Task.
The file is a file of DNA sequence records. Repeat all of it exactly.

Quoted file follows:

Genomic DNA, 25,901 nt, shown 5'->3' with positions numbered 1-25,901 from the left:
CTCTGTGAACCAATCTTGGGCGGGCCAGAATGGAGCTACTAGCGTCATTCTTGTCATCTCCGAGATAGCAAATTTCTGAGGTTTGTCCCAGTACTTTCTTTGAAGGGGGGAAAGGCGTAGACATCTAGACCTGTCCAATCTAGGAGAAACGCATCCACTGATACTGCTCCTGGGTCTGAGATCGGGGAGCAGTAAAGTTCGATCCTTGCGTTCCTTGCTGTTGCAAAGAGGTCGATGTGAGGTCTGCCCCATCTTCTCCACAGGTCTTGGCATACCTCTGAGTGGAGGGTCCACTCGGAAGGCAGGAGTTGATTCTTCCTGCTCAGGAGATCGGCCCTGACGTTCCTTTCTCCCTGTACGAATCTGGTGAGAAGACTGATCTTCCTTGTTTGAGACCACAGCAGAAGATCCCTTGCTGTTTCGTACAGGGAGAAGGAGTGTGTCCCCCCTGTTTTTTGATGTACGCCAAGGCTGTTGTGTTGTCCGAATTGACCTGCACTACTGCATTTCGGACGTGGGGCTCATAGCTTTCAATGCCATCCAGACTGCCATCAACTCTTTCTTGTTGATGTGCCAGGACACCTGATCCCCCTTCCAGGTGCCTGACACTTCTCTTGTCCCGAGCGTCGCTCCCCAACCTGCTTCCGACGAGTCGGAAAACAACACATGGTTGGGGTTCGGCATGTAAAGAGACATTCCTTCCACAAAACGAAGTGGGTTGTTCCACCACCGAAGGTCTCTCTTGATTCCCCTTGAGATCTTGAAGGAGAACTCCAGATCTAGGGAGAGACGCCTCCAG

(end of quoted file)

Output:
Genomic DNA, 25,901 nt, shown 5'->3' with positions numbered 1-25,901 from the left:
CTCTGTGAACCAATCTTGGGCGGGCCAGAATGGAGCTACTAGCGTCATTCTTGTCATCTCCGAGATAGCAAATTTCTGAGGTTTGTCCCAGTACTTTCTTTGAAGGGGGGAAAGGCGTAGACATCTAGACCTGTCCAATCTAGGAGAAACGCATCCACTGATACTGCTCCTGGGTCTGAGATCGGGGAGCAGTAAAGTTCGATCCTTGCGTTCCTTGCTGTTGCAAAGAGGTCGATGTGAGGTCTGCCCCATCTTCTCCACAGGTCTTGGCATACCTCTGAGTGGAGGGTCCACTCGGAAGGCAGGAGTTGATTCTTCCTGCTCAGGAGATCGGCCCTGACGTTCCTTTCTCCCTGTACGAATCTGGTGAGAAGACTGATCTTCCTTGTTTGAGACCACAGCAGAAGATCCCTTGCTGTTTCGTACAGGGAGAAGGAGTGTGTCCCCCCTGTTTTTTGATGTACGCCAAGGCTGTTGTGTTGTCCGAATTGACCTGCACTACTGCATTTCGGACGTGGGGCTCATAGCTTTCAATGCCATCCAGACTGCCATCAACTCTTTCTTGTTGATGTGCCAGGACACCTGATCCCCCTTCCAGGTGCCTGACACTTCTCTTGTCCCGAGCGTCGCTCCCCAACCTGCTTCCGACGAGTCGGAAAACAACACATGGTTGGGGTTCGGCATGTAAAGAGACATTCCTTCCACAAAACGAAGTGGGTTGTTCCACCACCGAAGGTCTCTCTTGATTCCCCTTGAGATCTTGAAGGAGAACTCCAGATCTAGGGAGAGACGCCTCCAG